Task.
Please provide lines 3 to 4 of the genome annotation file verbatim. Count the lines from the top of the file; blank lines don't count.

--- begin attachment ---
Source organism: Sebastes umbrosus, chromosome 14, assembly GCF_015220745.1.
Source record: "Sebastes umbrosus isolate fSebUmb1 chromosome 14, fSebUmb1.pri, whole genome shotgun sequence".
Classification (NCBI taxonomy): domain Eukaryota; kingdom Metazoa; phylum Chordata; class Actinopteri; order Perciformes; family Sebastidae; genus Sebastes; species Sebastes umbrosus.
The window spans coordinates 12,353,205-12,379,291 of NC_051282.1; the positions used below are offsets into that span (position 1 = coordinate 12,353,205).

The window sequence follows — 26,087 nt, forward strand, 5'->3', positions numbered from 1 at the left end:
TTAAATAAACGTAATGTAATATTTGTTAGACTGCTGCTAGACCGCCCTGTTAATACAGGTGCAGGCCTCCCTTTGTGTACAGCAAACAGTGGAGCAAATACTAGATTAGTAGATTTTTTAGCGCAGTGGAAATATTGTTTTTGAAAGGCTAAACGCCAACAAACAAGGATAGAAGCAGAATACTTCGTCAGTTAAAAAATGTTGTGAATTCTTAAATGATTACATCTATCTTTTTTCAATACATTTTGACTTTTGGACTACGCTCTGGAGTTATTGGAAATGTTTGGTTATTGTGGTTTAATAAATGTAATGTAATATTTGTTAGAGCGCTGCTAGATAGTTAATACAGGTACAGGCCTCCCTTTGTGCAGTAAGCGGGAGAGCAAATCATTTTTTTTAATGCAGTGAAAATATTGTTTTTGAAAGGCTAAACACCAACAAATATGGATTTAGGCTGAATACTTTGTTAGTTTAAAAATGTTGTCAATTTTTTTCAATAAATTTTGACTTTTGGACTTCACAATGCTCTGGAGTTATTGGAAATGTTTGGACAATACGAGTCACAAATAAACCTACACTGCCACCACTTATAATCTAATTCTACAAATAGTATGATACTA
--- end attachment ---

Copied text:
Classification (NCBI taxonomy): domain Eukaryota; kingdom Metazoa; phylum Chordata; class Actinopteri; order Perciformes; family Sebastidae; genus Sebastes; species Sebastes umbrosus.
The window spans coordinates 12,353,205-12,379,291 of NC_051282.1; the positions used below are offsets into that span (position 1 = coordinate 12,353,205).